The CMIP models

17 historical simulations from the CMIP6 ensemble31 and 15 from the CMIP5 are analyzed in this study (Supplementary Tables 1 and 2). Additionally, simulations from two other CMIP6-endorsed Model Intercomparison Projects (MIPs) are used: 15 simulations from the High Resolution Model Intercomparison Project (HighResMIP; Supplementary Table 3), 8 from the Ocean Model Intercomparison Project 1 (OMIP1; Supplementary Table 4) and 10 from the Ocean Model Intercomparison Project 2 (OMIP2; Supplementary Table 5). HighResMIP is a newly endorsed MIP within the CMIP6 framework and is meant to act as a basis to tackle the effect of horizontal resolution on model biases. It includes models with resolution of at least 50 km in the atmosphere and 0.25 in the ocean46. OMIP has two versions: OMIP1 forced with the CORE.v2 atmospheric state (112 × 94 grid cells)47 and OMIP2 forced with the JRA-55 reanalysis with a finer spatial resolution (640 × 320 grid cells)48. Coupled models with coarse ocean horizontal resolution (greater than 1.5) have not been considered in this study because they are known to underestimate upwelling dynamics. The analysis is based on historical simulations. Historical simulations use prescribed CO2 atmospheric concentrations to simulate the recent past climate conditions, from the mid-19th century to present day, and hence can be directly compared with available observations. Only the first ensemble member (r1i1p1 & r1i1p1f1 for CMIP5 and CMIP6 respectively) is considered. All models are remapped onto a regular 1 × 1 grid before the analysis and the comparison is for the time period spanning the years 1985 to 2004. In the subsurface, variables are interpolated to common depth levels (6, 15, 25, 35, 45, 55, 65, 75, 85, 95, 105, 115, 125, 135, 145, 156.9, 178.4, 222.5 and 303.1 m).

The observational data sets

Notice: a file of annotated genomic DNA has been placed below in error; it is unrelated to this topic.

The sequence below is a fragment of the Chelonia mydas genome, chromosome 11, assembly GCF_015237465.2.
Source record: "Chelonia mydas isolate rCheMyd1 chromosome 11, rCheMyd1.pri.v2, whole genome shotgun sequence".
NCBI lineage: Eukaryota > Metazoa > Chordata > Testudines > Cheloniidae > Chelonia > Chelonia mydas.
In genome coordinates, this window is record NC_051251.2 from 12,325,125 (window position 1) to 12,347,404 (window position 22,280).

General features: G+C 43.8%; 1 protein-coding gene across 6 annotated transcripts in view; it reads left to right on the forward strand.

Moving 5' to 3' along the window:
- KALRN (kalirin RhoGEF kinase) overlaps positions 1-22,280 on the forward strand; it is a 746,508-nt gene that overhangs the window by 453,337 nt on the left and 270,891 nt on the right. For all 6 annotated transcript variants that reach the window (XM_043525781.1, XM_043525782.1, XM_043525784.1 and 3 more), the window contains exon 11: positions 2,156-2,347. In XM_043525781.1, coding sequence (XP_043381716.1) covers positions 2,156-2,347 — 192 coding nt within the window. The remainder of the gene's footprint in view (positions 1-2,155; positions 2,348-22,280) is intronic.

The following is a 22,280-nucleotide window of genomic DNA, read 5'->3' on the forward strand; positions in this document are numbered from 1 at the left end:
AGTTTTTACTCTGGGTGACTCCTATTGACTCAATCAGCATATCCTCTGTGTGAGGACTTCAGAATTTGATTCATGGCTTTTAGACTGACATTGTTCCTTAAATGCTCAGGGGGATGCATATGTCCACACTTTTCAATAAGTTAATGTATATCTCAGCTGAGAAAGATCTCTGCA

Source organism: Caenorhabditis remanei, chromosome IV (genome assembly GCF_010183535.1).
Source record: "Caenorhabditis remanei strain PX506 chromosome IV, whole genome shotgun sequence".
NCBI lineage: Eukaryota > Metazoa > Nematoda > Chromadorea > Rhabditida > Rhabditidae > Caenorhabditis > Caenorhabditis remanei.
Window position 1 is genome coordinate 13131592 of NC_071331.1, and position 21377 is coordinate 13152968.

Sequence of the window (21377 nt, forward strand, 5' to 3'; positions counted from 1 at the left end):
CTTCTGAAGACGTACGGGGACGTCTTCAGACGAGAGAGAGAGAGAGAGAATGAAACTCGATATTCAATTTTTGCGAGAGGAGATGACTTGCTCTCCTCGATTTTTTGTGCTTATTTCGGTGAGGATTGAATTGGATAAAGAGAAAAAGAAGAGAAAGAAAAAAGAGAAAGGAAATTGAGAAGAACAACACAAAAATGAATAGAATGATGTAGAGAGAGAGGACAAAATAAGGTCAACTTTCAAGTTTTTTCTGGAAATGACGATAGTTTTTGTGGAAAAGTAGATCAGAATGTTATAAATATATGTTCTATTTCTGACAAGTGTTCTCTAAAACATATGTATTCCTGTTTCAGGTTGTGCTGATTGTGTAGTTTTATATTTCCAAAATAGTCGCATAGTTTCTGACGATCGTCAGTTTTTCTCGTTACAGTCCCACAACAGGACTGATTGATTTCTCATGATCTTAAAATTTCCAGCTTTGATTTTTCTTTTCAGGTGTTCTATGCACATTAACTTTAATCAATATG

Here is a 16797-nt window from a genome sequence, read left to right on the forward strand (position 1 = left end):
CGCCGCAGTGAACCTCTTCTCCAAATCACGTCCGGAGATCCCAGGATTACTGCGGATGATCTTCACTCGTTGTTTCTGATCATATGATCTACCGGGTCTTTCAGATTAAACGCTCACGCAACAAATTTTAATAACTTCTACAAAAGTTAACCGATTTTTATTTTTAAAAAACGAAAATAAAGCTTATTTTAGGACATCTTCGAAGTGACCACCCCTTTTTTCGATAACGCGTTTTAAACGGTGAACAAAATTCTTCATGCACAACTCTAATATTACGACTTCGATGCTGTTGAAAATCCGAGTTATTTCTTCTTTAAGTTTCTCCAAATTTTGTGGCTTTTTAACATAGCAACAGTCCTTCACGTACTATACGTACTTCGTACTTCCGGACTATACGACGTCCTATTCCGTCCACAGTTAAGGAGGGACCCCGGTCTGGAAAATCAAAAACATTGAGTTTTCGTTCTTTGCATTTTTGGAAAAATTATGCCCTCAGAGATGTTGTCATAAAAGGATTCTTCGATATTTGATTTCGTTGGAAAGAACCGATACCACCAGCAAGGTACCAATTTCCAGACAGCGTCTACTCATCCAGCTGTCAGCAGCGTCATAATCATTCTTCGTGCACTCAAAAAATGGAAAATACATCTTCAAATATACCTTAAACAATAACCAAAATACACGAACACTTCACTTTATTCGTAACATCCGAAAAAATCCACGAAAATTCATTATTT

For surface temperature, we use the daily optimally interpolated (OI) Reynolds SST (OISST) data set49. This data set spans from 1982 to 2019 and is used as the observed SST against which models are evaluated. OISST is based on the second version of the National Oceanic and Atmospheric Administration daily Optimum Interpolation SST with a horizontal resolution of 0.2550. For the subsurface, monthly temperatures from the World Ocean Atlas 2018 (WOA18)51, with a time span from 1985 to 2004, are used. The data is on a regular 1 horizontal resolution with 57 vertical levels from the surface to 1500 m. OMIP1 is forced with the CORE dataset, which consists of surface atmospheric states based on the National Centers for Environmental Prediction/National Center for Atmospheric Research (NCEP/NCAR) atmospheric reanalysis52, covering the period from 1948 to 2009. Instead, OMIP2 uses the JRA55-do surface-atmospheric dataset, which is based on the Japanese 55-year atmospheric reanalysis (JRA-55)53, covering the period from 1958 to 2018. Relative to CORE, the JRA55-do forcing has an increased temporal frequency (from 6 h to 3 h) and refined horizontal resolution (from 1.875 to 0.5625). Moreover, JRA55-do has the advantage of being based on a single reanalysis product and hence producing fields that are more self-consistent54. We use JRA-55 when validating wind stress from model simulations. The choice is dictated mainly for consistency with the OMIP2 MMM but also because JRA-55 wind stress and QuickSCAT observations have been found to be very similar55, especially in the BCS region. JRA-55 is therefore used as the wind stress reference since the QuickSCAT temporal resolution does not cover the period of study (1985–2004).